PNB’s Don Quixote with Tom Skerritt a delight

  • By Jackson Holtz
  • Sunday, February 5, 2012 10:44am
  • Life

In the opening scene of Pacific Northwest Ballet’s

“Don Quixote,” giant bookshelves are removed from the errant knight’s study.

It’s as if the dancers are acknowledging Cervantes’ famous novel, but then pushing the original plot aside to make way for this whimsical ballet that is a delight to the eye.

The production, the U.S. premier of Russian choreographer Alexander Ratmansky’s work, relies on Don Quixote to loosely hold together a narrative thread. The aging knight is played by Hollywood luminary and Seattle resident Tom Skerritt.

Skerritt, with a mane of gray hair that he flings about, plays the part with great delight, taking in his surroundings and acting as a kind of on-stage stand-in for the audience as the dancing unfolds. Allen Galli plays Sancho Panchez and the duo help bring levity and comedy to the nearly three-hour performance. If Millie the donkey won audience’s hearts in Seattle Opera’s “Don Quixote” last year, then the giant puppets hat Don and Sancho “ride” through the ballet certainly will steal a laugh in this production. (Your kids will want to bring them home, which unlike Millie, a real donkey, might be a bit easier.)

But, as Skerritt told The Herald, “Don Quixote” is all about the dance, the dance, the dance. I would add, after seeing Saturday night’s performance, that it also is about the sets, the sets, the sets, and the costumes, the costumes and the costumes. The Ludwig Minkus score played with terrific feeling by the PNB Orchestra also makes it about the music.

Set in Southern Spain, the dances include scenes with matadors flinging their brightly colored capes to create a stunning visual symmetry with the dancers athletically extending their limbs. The main story, if you can call it that, is the love affair between Kitri and Basilo. Carrie Imler and Batkhurel Bold danced the parts on Saturday with beautiful precision, drawing loud cheers from the audience.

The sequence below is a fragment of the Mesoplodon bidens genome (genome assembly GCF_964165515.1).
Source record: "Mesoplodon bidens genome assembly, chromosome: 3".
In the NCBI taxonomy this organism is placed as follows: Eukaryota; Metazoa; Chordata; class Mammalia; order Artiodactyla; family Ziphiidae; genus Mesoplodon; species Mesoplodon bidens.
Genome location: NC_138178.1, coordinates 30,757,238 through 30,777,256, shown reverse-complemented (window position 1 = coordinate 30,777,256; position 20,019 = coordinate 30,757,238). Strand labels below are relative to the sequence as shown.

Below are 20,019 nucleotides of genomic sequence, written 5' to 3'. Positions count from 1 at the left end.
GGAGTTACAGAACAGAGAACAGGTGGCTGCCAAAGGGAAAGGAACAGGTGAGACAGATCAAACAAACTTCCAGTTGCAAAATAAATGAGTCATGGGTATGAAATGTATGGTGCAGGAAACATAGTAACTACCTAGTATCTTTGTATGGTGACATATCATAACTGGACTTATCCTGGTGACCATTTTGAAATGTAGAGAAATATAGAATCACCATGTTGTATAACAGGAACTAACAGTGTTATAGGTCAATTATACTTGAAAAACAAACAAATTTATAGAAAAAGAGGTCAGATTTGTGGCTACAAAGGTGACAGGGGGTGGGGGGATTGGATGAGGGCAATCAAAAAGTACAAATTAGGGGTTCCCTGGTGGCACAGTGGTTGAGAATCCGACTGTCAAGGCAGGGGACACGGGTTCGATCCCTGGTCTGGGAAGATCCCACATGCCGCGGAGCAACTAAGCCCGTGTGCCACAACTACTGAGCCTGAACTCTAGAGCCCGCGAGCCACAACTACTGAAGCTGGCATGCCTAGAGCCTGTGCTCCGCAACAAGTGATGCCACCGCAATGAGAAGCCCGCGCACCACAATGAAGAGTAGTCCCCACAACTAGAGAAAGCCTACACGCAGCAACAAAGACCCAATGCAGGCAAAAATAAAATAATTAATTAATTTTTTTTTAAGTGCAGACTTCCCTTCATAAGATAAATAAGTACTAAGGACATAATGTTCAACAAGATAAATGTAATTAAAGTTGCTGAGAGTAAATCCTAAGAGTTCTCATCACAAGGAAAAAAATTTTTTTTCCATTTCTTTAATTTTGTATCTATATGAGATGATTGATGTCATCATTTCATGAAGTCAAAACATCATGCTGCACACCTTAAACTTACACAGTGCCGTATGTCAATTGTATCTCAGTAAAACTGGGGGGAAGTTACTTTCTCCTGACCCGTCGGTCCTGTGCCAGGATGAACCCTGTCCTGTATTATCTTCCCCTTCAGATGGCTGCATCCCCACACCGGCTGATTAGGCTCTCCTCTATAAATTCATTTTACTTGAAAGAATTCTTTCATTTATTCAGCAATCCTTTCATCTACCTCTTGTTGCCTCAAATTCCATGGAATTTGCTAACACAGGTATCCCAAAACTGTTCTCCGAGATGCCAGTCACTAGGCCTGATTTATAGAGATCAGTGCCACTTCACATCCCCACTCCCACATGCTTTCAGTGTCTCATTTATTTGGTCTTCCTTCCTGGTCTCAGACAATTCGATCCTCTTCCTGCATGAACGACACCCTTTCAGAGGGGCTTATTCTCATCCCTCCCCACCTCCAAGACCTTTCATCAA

The second act opens on a barren mountain plateau where Kitri and Basilo seek sanctuary with a band of traveling players. Soon Don and Sancho arrive and Don descends into madness. As the scene unfolds, creatures appear as prickly cactus and frightening dragons. These costumes, the most imaginative of Jerome Kaplan’s designs, are simply fantastic. I only wished they reappeared or spent more time on stage.

The next scene, where Don finds himself in a vision of dancing cupids, is one of the most spectacular stage sets I’ve ever seen. Green and yellow threads hang from the rafters framing this paradise as Don can only watch in amazement.

Action returns to town in the final act which serves mostly as a vehicle for strong solo dance performances that give generous amounts of time to each principal dancer.

“Don Quixote” is a bit of an odd ballet, but perhaps my favorite of the story ballets I’ve seen in a long time. The dancing is athletic, strong and exciting. The costumes are bold and move beautifully with the dancers. Don’s visions in the second act will remain in my dreams for a long time.

Although long with two intermissions, the ballet marches forward at a pace. You’d do well to march to McCaw Hall and catch this production before it closes on Feb. 12.

For tickets and more information, go to

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